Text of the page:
6 Most Underrated Towns in Georgia

Famous for its welcoming Southern hospitality, laid-back atmosphere, and delicious peach industry, Georgia is a lovely state that anyone can enjoy. With major urban centers such as the capital, Atlanta, and a rich history linked to influential people such as Martin Luther King Jr., the state is home to a plethora of lovely museums and activities. Moreover, if you want to get away and enjoy the tranquility of the state, there are endless expanses of natural land including Stone Mountain, which is one of the most famous tourist spots in the region. While these are popular sites, Georgia is also home to many underrated and hidden gems and towns that many people tend to miss.

Darien

Fort King George historic site, oldest English fort on the Georgia coast
Fort King George historic site, the oldest English fort on the Georgia coast. Image credit tokar via Shutterstock

Nestled on the eastern coast of Georgia along the Altamaha River, Darien is a small city and the county seat of McIntosh County. If you want to experience a relaxing climate and beautiful sights while still having a tinge of urban life, Darien is the place to go. Known for its natural beauty coupled with a rich history that dates back to the 1700s when it was the site of the British Fort King George. Darien is also the second oldest planned city in Georgia, founded nearly three centuries ago in 1736! As of today, the city still has many keepsakes from this time ranging from historical markers to historical buildings which survived the American Civil War.

Today, Darien is home to a welcoming population of 1,460 people and a load of enjoyable activities. You can spend the day along the coast for a boat tour, swim in the ocean, or even have a deep-sea fishing experience. In addition, the nearby regions are riddled with beautiful islands that are home to hundreds of species of fish, birds, and other animals perfect for a wildlife viewing experience. With a total area of 24 square miles, there is also plenty to do in the city itself. Notably, Darien is a great place for a relaxing retreat and has some amazing seafood restaurants such as B&J’s Steaks & Seafood as well as game hunting retreats. To enjoy the natural beauty of Georgia along with its history, this is the place to be!

Tifton

The old business district on 2nd Street, Tifton, Georgia
The old business district on 2nd Street, Tifton, Georgia. Image credit Roberto Galan via Shutterstock

Easily accessible via the I-75 and many other major highways, Tifton is a great city to check out in Tift County, Georgia. Known for its unique cultural chic and charm, this city is home to a healthy population of 17,000 people. There are numerous museums, historic sites, art galleries, and recreational opportunities spread throughout Tifton, especially in the Tifton Commercial Historic District. This 35-acre area district alone, listed on the National Register of Historic Places, is home to more than 50 buildings of historic and artistic value. Some of these include the former Bank of Tifton, built in 1917 and featuring impressive neoclassical architecture; the former Union Station, built in 1916 and designed in the low Prairie style; and even Tifton City Hall, influenced by the Georgian Revival style.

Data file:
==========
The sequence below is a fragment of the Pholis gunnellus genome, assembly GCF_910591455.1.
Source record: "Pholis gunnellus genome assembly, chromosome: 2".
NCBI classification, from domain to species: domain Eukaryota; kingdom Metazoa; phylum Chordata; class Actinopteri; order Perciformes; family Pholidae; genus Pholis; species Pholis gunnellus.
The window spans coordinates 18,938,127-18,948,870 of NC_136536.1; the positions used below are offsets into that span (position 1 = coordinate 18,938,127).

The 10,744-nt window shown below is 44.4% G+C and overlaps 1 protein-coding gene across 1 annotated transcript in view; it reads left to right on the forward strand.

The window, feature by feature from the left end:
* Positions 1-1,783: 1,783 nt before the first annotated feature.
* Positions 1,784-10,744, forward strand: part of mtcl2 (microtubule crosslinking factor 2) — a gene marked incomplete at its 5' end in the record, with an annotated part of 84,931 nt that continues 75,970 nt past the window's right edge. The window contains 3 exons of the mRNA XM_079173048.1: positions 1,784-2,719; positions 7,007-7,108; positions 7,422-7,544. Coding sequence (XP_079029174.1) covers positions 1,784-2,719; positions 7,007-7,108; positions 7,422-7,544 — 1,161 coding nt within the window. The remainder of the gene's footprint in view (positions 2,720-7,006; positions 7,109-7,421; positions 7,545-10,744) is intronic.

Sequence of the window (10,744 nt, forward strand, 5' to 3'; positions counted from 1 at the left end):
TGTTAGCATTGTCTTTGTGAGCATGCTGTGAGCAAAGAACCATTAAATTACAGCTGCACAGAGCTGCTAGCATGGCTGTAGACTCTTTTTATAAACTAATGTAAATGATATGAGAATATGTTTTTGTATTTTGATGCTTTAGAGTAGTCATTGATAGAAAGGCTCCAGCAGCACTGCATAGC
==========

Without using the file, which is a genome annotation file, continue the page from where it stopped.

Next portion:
Moving away from the past, Tifton has many enjoyable opportunities perfect for a weekend trip. Notably, if you are a fitness enthusiast, the city has many sporting facilities which can help you get that holiday workout in! For a more relaxing experience, check out the Museum of Agriculture which houses many farm animals that visitors can interact and play with. No matter what you spend your time doing, be sure to end your day visiting one of the lovely bakeries filled with yummy treats! Although, while it has a peaceful feel, Tifton also has a significant crime rate, so be sure to plan out your stay accordingly. 

Blue Ridge

Blue Ridge Mountain Cabin
Blue Ridge Mountain Cabin. Image credit Manduley via Shutterstock

If you want to delve into the natural beauty of Georgia, Blue Ridge is the perfect town to visit. The small, 2.7-square-mile town is in Fannin County at the northern end of the state, surrounded by the scenic Chattahoochee-Oconee National Forests. With more than 850,000 acres of protected land, this national forest offers an endless array of natural beauty. With a wide range of protected animal species such as American black bears, shrews, coyotes, etc. it is a great place for wildlife viewing as well as fishing, camping, and everything you can desire from a wilderness experience. Apart from this, Chattahoochee-Oconee National Forests are also home to some of the best hiking trails in the state with easy options such as "DeSoto Falls" which goes through lovely waterfalls, or more difficult trails like "Yonah Mountain" which takes you through 1,500 feet elevation gain! With this and much more to offer such as lakes, rivers, wildlife, and mountains, this is any nature lovers retreat.

However, if you ever want to get back to a hotel and relax, rest assured that Blue Ridge has you covered. Home to 1,200 people, while the town may not be large, it is an excellent tourist spot and thus, has a great range of lodges and resorts such as the Hampton Inn Blue Ridge. While in the area, be sure to check out the lovely cafes and restaurants such as Das Kaffee Haus and The Sweet Shoppe, where you can try the award-winning pretzel bark!